Nunnelee tries to take politics from education

Published 12:00 am Friday, September 17, 2004

Sen. Alan Nunnelee, R-Tupelo, is enjoying his 10th session in the Mississippi Legislature. During the prior nine years he has filed two bills nine different times. This year is no exception, save the fact that possibly a committee vote might actually see the light of day for at least one of the two bills.

SB2003 and SB2031 would realign the way superintendents and school board members are selected in Mississippi. SB2003 would require that all superintendents be appointed by the governing school board while SB2031 would require all school board members be elected by the electorate who makes up the school district.

Both bills have tremendous goals: ensure fair representation to all voters and take some of the politics out of our educational systems.

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Nunnelee says SB2031 is the most important to him because of a school board&8217;s ability to tax citizens.

&8220;I just firmly believe that any entity that has the authority to tax should have the obligation to face those who they will tax,&8221; Nunnelee said.

In Mississippi, municipal school districts often have both appointed and elected members on their school board. Nunnelee would argue that those who are appointed are not directly responsible to the voters they might vote to tax.

A more interesting problem, Nunnelee says, is where municipal school district boundaries stretch outside the boundaries of the municipality.

&8220;Not only do the people living in these areas not have the ability to vote on their school board member, they cannot even vote on the city leaders who will appoint these school board members,&8221; Nunnelee said.

For SB2003, Nunnelee seeks to have all superintendents appointed by an elected school board rather than elected themselves. He said the dynamic of having elected board members and elected superintendents often leads to political divisions among administrators.

&8220;If you have an elected school board member with a different agenda than an elected superintendent and both are answering to the same voters, then it can create difficulties within the school system,&8221; Nunnelee said.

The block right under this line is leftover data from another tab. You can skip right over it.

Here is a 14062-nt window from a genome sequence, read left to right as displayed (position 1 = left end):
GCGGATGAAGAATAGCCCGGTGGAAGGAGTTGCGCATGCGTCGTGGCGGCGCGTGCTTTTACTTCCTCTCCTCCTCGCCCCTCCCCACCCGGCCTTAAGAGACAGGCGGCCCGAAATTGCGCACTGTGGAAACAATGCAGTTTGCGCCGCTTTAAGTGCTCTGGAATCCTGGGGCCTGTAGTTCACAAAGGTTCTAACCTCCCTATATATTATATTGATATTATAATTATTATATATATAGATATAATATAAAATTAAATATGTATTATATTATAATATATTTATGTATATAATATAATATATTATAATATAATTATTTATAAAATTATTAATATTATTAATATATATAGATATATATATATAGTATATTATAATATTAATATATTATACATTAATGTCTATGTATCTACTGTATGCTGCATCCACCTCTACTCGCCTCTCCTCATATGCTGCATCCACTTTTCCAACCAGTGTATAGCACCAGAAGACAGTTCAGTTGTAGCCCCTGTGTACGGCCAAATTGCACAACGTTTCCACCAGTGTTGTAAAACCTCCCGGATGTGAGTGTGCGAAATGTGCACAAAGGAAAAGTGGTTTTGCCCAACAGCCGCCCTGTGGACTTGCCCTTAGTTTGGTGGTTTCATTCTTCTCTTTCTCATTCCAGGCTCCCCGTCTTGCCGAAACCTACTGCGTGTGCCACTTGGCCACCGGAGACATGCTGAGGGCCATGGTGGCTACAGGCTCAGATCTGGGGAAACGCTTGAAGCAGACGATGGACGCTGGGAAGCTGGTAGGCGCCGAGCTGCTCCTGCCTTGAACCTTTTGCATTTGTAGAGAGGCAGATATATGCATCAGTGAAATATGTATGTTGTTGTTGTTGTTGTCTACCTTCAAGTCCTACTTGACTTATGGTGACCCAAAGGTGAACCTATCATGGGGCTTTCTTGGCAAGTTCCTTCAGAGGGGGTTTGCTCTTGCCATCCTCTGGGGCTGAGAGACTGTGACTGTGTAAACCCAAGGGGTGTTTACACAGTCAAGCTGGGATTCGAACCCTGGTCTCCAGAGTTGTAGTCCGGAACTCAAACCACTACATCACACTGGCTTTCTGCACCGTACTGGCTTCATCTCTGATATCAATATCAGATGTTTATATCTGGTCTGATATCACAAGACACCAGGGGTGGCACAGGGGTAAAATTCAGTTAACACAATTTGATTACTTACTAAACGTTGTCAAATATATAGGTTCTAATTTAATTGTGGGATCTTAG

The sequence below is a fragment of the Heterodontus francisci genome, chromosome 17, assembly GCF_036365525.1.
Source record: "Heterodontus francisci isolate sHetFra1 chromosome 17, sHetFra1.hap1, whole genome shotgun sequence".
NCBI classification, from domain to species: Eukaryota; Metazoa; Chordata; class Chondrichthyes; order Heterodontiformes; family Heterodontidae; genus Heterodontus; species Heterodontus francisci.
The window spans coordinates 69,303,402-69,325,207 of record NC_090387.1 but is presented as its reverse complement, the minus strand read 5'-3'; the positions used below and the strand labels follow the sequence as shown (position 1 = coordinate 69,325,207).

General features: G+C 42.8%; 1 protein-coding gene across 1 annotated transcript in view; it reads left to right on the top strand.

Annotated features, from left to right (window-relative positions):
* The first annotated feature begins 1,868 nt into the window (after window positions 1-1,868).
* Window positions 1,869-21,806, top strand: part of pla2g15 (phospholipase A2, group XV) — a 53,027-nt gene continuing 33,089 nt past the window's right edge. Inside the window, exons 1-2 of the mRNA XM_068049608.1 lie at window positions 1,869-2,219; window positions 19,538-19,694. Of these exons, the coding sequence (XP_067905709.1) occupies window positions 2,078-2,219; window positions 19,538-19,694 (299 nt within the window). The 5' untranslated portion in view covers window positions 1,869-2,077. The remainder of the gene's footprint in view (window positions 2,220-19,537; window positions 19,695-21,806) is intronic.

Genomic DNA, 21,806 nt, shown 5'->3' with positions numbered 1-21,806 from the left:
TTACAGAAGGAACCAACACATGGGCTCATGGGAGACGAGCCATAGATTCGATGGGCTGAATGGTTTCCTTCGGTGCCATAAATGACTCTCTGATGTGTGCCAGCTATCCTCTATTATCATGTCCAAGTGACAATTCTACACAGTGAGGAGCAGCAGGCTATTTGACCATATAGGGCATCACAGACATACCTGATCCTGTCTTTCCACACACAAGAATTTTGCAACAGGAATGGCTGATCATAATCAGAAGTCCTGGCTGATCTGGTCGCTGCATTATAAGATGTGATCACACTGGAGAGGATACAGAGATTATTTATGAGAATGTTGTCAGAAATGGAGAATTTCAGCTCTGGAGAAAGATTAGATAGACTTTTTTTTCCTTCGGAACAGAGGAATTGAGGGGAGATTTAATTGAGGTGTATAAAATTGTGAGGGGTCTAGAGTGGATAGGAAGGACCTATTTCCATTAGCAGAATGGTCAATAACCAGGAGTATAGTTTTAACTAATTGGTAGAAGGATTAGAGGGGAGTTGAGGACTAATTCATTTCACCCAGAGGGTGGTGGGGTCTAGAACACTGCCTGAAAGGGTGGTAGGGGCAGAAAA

In Mississippi, county school board members are all elected, as are superintendents. In municipal school districts, boards are generally split between elected and appointed members. Municipal districts have appointed superintendents.

In looking at the top Mississippi schools, most are municipal districts. Opponents of the school board bill argue that to achieve the best districts you should do as they do and appoint and elect members to the board. Of course, these same opponents generally say little about appointing superintendents rather than electing them because in Mississippi it is just unheard of to change an office from elected to appointed.

But here is a rather straightforward, factual rationale behind what Nunnelee keeps attempting to achieve. First, Nunnelee is right when he says that any board with the authority to tax should be obligated to face the voters. In addition, school boards hold the purse strings, and they therefore should answer directly to the voters. Furthermore, an elected school board would serve as the people&8217;s voice in the selection of superintendents.

Choosing superintendents who lead our educational systems based on popular vote is absurd. Education is a professional career that requires educational expertise for success. Otherwise, those elected to the positions might be a supervisor who is more than two decades removed from teaching but decides to run because he is shutting down his private business and the supervisor&8217;s salary is not enough. This is not the man you want leading your schools.

Given, Mississippi has some good elected superintendents. That said, if they are qualified candidates, then they will survive the scrutiny of a selection board. Otherwise, they are a politician with no business in education.

Sam R. Hall

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